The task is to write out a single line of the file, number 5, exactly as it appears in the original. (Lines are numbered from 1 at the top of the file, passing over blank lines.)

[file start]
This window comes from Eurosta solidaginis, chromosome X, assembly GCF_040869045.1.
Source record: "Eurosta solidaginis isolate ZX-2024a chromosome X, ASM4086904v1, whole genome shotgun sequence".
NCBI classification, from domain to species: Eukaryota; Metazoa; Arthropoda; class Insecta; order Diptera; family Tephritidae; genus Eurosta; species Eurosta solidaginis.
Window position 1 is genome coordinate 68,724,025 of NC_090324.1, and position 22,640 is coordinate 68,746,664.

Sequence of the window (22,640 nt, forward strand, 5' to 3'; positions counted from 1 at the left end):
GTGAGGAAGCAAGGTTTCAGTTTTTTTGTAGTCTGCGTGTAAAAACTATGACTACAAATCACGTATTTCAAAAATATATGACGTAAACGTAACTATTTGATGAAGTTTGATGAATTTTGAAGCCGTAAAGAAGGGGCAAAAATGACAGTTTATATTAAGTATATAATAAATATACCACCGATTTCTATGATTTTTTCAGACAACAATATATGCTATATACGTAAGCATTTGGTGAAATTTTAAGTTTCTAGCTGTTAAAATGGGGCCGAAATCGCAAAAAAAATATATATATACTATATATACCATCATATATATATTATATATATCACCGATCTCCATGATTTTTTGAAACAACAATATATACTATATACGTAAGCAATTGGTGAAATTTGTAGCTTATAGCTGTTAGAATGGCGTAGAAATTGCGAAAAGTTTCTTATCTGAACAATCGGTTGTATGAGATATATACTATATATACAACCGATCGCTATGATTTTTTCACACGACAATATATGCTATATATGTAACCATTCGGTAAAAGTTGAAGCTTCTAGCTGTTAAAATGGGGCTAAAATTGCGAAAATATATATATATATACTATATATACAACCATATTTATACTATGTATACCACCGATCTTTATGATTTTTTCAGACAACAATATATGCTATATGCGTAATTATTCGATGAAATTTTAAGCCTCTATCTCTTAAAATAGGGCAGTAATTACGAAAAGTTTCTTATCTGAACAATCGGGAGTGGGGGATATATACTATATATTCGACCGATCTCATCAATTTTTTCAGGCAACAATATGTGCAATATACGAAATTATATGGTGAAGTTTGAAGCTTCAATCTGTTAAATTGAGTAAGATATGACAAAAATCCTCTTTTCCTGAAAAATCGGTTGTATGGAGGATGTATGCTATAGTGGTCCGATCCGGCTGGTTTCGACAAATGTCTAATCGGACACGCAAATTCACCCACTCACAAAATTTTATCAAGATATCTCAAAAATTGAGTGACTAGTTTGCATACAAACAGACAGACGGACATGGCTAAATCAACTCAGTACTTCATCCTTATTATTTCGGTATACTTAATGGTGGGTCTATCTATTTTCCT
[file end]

Sequence of the window (22,640 nt, forward strand, 5' to 3'; positions counted from 1 at the left end):